Gerhard and I sat together for a while on that spring day in that hospital room, which smelt of canteen food and disinfectant. It was slowly getting dark outside. Gerhard had caved in on himself. His body was there, but he seemed to be somewhere else. It may sound strange, but I had the feeling that the GDR only really came to an end at that moment. Eighteen years after the fall of the Wall the stern hero had disappeared. Before me there sat a helpless, lovable man. A grandfather. When I left we hugged, which I don’t think we’d ever done before. I walked down the long hospital corridor and felt at once sad and elated.
* * *
That day I wished for the first time that I could go back to the GDR. To understand what had actually happened there. To my grandfather, to my parents, to me. What had driven us apart? What was so important that it had turned us into strangers, even today?
The GDR has been dead for ages, but it’s still quite alive in my family. Like a ghost that can’t find peace. Eventually, when it was all over, nothing more was said about those old struggles. Perhaps we hoped things would sort themselves out, that the new age would heal the old wounds.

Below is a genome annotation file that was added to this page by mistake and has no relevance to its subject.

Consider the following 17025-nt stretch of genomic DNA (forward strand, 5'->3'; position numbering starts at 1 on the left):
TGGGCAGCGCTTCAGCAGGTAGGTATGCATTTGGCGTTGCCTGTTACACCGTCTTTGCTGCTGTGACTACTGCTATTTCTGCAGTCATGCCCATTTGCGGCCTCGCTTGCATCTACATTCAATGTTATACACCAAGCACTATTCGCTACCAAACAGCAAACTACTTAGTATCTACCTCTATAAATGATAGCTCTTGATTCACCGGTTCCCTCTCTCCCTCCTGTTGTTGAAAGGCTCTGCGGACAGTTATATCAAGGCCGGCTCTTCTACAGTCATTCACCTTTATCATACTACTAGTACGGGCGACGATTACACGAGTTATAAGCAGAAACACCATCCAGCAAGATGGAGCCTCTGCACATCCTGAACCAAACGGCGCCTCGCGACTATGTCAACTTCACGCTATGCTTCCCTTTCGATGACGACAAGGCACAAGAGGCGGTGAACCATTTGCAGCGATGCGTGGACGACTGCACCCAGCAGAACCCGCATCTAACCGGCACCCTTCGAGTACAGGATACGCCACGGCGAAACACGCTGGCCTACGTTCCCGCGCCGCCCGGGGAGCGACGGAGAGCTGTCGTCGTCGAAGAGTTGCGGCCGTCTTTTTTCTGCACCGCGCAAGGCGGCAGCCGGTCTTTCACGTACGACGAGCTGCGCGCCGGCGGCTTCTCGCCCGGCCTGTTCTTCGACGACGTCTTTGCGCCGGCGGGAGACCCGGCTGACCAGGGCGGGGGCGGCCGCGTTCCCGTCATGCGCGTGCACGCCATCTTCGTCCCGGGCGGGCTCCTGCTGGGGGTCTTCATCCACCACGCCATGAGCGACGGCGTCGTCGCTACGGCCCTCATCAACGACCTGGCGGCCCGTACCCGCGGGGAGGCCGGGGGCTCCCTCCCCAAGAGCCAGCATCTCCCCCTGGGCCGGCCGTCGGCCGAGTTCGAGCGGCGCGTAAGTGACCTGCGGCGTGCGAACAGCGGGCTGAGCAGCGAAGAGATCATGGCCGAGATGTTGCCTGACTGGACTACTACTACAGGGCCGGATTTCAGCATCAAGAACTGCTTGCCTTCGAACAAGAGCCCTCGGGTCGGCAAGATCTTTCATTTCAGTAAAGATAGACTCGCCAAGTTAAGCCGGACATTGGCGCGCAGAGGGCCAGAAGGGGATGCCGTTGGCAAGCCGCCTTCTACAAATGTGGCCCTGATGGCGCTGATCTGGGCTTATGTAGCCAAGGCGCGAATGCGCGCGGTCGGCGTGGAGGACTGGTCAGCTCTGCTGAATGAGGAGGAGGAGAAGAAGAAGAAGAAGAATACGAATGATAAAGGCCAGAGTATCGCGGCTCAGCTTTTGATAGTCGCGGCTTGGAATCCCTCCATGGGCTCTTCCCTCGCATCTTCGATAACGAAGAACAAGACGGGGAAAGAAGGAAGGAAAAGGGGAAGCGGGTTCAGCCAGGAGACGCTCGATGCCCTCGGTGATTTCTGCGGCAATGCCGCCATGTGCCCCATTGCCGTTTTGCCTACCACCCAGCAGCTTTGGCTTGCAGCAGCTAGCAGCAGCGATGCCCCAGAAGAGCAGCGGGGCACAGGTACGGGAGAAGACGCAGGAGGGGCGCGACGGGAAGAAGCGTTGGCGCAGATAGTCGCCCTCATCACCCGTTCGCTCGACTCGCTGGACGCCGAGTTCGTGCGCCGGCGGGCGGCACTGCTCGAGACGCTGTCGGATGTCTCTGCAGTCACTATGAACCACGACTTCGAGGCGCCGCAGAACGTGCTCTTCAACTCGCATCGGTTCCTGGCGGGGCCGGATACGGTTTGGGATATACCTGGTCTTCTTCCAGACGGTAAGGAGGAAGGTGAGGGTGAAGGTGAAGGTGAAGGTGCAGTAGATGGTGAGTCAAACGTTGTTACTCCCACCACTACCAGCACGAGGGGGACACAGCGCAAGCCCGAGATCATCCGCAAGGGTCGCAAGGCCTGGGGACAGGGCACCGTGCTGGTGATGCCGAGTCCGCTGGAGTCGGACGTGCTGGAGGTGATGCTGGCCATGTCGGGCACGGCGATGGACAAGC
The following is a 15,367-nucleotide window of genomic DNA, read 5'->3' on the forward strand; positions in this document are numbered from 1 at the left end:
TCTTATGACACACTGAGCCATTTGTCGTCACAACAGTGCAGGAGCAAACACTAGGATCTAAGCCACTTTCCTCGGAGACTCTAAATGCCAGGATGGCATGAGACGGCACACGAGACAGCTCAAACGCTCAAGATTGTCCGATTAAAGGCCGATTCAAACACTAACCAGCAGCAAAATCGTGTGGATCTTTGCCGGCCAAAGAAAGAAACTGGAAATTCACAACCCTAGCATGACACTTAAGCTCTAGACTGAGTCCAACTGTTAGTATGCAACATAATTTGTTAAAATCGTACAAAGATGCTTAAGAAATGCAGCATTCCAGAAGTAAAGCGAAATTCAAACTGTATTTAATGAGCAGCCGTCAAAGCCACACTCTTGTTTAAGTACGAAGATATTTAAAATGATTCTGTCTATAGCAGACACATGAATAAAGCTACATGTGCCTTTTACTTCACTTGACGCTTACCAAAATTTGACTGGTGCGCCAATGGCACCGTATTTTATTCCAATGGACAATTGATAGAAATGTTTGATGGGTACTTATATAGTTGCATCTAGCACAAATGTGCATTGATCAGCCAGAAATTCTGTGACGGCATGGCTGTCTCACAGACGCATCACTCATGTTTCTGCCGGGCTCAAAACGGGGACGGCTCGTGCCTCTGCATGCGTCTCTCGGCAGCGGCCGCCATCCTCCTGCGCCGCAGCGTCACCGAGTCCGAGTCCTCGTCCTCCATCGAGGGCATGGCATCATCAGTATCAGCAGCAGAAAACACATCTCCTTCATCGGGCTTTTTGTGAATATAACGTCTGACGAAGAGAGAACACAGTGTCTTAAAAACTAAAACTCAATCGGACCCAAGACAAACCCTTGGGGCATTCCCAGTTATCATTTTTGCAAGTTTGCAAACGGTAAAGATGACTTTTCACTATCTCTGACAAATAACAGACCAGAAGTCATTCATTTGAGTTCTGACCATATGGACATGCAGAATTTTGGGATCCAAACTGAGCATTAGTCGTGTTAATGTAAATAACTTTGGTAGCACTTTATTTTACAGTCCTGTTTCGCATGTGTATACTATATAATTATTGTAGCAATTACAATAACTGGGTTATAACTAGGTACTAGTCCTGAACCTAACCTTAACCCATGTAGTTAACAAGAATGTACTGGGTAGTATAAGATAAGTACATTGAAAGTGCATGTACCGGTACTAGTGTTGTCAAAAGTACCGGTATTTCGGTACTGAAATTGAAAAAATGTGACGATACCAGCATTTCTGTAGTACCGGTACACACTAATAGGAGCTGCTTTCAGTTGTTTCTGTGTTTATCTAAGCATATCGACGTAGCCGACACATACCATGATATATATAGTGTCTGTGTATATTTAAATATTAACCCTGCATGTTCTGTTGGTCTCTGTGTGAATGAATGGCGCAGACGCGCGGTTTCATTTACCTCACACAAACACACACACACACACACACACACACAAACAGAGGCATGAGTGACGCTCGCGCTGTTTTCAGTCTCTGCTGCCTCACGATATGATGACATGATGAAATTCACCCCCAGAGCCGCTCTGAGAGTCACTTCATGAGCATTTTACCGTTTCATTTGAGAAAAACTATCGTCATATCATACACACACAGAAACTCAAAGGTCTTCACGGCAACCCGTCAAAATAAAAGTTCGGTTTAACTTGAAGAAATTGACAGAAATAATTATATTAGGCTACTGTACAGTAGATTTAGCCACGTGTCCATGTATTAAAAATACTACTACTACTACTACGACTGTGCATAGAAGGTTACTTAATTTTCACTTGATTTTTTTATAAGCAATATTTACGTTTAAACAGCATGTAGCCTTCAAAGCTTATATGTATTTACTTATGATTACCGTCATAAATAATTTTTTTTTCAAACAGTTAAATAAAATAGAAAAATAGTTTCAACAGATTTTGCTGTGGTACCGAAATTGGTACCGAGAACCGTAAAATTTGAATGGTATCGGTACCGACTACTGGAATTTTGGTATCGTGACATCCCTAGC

But it wouldn’t leave me be. I went to archives, I rummaged in cupboards and boxes, I found old photographs and letters, a long forgotten diary, secret files. I asked my family questions, one after the other, for days, weeks. I asked questions that I’d normally never have dared go near. I was allowed to do that, because I was a genealogist now. And all of a sudden our little GDR was there again, as if it had been waiting to emerge again, to show off from every angle, correct a few things and perhaps lose some of the rage and grief that were still there.
On that journey into the past I became reacquainted with Gerhard, Anne and Wolf. And I discovered Werner, my other grandfather, whom I’d barely known until then. I think something was set in motion after that day with Gerhard in the hospital. A speechless man made us speak.